One way to avoid depression is to be aware of various risk factors that predispose a person to the condition.
Although you can’t alter your genetic predisposition, understanding genetic risk can often motivate people to address their nongenetic risks, which they can control.
Someone with a close family member who suffers from depression is more likely to experience it as well. And in rare families, there are very high genetic risks for a certain form of depression known as manic depressive disorder — a condition characterized by intermittent bouts of emotional highs known as mania (which include euphoria, impulsivity, irritability, psychosis) and low depressive moods.
Another risk factor is a death or personal loss. The sadness and grief that people experience following the death of a loved one can sometimes bring on a full-blown depressive episode.
Other major life events — such as loss of employment, decreased income, separation, or divorce — can bring on depression.
And surprisingly, even positive events including a new job, getting married, a promotion, having a baby, or graduating from college have been known to trigger depression in some people.
People with conflicted relationships are more likely to get depressed than those in healthy relationships. Social isolation can also increase a person’s risk for low moods and depressive episodes.
Not surprisingly, people who abuse drugs and other substances are at a higher risk for depression; approximately 30 percent of them develop the condition.
Of course, people who are feeling depressed sometimes abuse substances to try to deal with their emotional discomfort.
In addition, many physical illnesses increase the risk for depression. People suffering from chronic pain or sleep difficulties have higher rates of depression than those without such problems.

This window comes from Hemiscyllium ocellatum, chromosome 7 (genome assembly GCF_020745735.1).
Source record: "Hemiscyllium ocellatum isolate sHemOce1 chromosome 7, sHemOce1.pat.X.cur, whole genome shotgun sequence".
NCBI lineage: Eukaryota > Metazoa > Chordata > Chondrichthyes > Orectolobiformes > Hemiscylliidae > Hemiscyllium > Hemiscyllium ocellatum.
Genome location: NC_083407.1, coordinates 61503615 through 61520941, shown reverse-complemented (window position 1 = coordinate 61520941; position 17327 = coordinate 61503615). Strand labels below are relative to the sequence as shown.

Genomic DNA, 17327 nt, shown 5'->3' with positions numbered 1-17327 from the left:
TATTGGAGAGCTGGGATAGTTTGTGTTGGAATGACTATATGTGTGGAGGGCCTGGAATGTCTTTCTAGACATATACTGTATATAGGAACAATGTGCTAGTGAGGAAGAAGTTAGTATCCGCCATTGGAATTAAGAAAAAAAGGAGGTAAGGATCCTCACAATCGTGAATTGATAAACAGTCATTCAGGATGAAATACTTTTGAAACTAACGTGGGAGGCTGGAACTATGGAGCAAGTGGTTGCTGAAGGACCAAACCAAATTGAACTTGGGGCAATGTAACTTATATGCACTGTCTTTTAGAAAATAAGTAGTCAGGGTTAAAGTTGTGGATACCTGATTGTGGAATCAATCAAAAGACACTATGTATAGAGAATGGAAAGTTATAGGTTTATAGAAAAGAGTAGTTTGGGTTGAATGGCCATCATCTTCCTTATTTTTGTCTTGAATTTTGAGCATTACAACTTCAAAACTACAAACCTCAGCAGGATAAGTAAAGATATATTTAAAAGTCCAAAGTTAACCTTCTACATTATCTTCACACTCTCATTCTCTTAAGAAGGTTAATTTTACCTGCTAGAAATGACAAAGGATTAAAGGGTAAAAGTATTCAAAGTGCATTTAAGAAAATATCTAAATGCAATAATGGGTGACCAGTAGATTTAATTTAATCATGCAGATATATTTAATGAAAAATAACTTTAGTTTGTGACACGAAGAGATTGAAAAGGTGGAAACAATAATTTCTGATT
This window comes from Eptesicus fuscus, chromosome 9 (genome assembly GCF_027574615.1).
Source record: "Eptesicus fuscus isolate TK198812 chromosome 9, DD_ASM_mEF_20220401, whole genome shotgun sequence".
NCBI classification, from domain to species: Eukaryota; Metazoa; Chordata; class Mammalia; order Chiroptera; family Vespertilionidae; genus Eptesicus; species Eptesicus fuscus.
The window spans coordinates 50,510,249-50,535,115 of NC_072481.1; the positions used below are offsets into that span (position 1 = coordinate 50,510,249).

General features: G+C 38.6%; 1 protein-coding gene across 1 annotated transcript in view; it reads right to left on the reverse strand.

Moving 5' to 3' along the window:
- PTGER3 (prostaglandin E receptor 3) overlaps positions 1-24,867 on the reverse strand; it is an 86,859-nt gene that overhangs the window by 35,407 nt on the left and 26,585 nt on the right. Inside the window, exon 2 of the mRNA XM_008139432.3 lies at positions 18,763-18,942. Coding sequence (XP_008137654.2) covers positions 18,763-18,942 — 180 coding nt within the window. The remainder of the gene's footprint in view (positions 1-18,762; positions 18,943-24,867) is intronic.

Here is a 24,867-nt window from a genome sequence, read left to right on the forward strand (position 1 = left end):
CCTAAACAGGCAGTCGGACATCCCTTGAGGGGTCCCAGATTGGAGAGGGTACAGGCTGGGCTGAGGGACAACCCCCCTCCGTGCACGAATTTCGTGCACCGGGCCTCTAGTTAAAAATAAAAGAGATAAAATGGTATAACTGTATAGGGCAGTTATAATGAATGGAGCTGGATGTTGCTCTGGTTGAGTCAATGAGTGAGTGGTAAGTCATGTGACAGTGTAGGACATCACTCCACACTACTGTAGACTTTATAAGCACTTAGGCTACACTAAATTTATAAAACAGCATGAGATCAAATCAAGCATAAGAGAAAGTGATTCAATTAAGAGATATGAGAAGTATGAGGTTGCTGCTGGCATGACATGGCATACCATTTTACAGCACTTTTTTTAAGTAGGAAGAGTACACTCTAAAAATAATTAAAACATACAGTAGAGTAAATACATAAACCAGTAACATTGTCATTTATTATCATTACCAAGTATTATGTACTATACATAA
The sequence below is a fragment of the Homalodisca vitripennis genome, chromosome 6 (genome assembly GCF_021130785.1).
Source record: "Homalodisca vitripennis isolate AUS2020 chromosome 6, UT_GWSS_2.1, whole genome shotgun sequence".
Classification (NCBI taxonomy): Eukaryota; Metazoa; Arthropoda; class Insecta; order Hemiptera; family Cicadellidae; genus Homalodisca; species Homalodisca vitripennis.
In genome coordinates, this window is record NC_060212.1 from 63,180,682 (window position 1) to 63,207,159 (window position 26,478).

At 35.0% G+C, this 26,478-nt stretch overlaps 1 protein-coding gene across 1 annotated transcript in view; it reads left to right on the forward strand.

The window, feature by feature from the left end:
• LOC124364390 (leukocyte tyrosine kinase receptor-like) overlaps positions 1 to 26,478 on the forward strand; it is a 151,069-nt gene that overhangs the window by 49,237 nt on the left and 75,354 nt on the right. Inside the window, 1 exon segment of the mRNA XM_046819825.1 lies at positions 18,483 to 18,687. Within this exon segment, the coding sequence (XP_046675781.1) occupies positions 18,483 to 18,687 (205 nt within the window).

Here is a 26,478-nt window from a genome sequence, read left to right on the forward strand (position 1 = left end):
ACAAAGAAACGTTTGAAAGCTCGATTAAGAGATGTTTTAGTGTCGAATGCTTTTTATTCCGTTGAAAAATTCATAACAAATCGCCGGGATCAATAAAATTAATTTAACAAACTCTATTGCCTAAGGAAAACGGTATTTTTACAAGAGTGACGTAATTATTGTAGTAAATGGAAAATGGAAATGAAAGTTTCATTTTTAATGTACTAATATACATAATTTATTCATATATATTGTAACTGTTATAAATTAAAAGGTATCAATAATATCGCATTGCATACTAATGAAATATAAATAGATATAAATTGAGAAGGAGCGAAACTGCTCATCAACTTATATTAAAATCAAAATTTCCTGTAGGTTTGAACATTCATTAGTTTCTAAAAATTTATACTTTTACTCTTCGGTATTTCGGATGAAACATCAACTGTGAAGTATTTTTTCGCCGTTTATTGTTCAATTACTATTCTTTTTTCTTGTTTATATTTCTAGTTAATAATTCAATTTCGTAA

Some medicines used to treat illness also can affect a person’s mood, and actually turn out to be the underlying cause of a depressive episode.
Women face a greater risk for depression than men, but the reason for this discrepancy is not entirely clear.
A recent study published in the journal Brain, Behavior, and Immunity suggests that immune function changes, as well as increased inflammation could play a role.
Earlier studies suggested that changes in the immune system could contribute to mood changes. This led researchers at the Medical College of Wisconsin to assess immune function and regulation by measuring C-reactive protein (CRP) levels and other biomarkers in both men and women who were suffering from depression.
The scientists suspected that women would have higher levels of inflammation, as measured by these biomarkers. (Other research has shown that women who use oral contraception experience increased levels of CRP.)
As predicted, measures of inflammation were higher in depressed women than in men suffering from depression.
The biological mechanisms underlying these interactions are not completely distinct, but it’s possible that the association could be linked to interactions between sex hormones and the immune system.
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